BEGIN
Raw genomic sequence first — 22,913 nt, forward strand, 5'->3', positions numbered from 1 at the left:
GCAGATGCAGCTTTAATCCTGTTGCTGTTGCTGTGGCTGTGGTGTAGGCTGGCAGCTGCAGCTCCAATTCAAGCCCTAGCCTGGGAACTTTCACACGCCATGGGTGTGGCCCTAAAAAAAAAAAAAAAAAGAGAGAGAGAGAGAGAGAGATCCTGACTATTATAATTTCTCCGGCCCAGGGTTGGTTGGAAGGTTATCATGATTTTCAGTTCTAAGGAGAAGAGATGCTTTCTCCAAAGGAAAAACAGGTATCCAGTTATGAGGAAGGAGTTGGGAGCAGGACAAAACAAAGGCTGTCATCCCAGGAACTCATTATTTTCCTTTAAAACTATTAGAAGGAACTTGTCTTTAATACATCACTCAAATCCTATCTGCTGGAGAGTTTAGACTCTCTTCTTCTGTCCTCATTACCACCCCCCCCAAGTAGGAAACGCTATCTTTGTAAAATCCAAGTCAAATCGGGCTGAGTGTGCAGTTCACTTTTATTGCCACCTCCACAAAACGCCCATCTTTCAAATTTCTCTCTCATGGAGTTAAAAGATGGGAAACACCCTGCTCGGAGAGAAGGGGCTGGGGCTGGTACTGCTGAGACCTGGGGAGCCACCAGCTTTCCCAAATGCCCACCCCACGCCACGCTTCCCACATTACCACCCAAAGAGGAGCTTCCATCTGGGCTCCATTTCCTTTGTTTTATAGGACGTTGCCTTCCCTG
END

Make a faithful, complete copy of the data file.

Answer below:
Raw genomic sequence first — 22,913 nt, forward strand, 5'->3', positions numbered from 1 at the left:
GCAGATGCAGCTTTAATCCTGTTGCTGTTGCTGTGGCTGTGGTGTAGGCTGGCAGCTGCAGCTCCAATTCAAGCCCTAGCCTGGGAACTTTCACACGCCATGGGTGTGGCCCTAAAAAAAAAAAAAAAAAGAGAGAGAGAGAGAGAGAGATCCTGACTATTATAATTTCTCCGGCCCAGGGTTGGTTGGAAGGTTATCATGATTTTCAGTTCTAAGGAGAAGAGATGCTTTCTCCAAAGGAAAAACAGGTATCCAGTTATGAGGAAGGAGTTGGGAGCAGGACAAAACAAAGGCTGTCATCCCAGGAACTCATTATTTTCCTTTAAAACTATTAGAAGGAACTTGTCTTTAATACATCACTCAAATCCTATCTGCTGGAGAGTTTAGACTCTCTTCTTCTGTCCTCATTACCACCCCCCCCAAGTAGGAAACGCTATCTTTGTAAAATCCAAGTCAAATCGGGCTGAGTGTGCAGTTCACTTTTATTGCCACCTCCACAAAACGCCCATCTTTCAAATTTCTCTCTCATGGAGTTAAAAGATGGGAAACACCCTGCTCGGAGAGAAGGGGCTGGGGCTGGTACTGCTGAGACCTGGGGAGCCACCAGCTTTCCCAAATGCCCACCCCACGCCACGCTTCCCACATTACCACCCAAAGAGGAGCTTCCATCTGGGCTCCATTTCCTTTGTTTTATAGGACGTTGCCTTCCCTG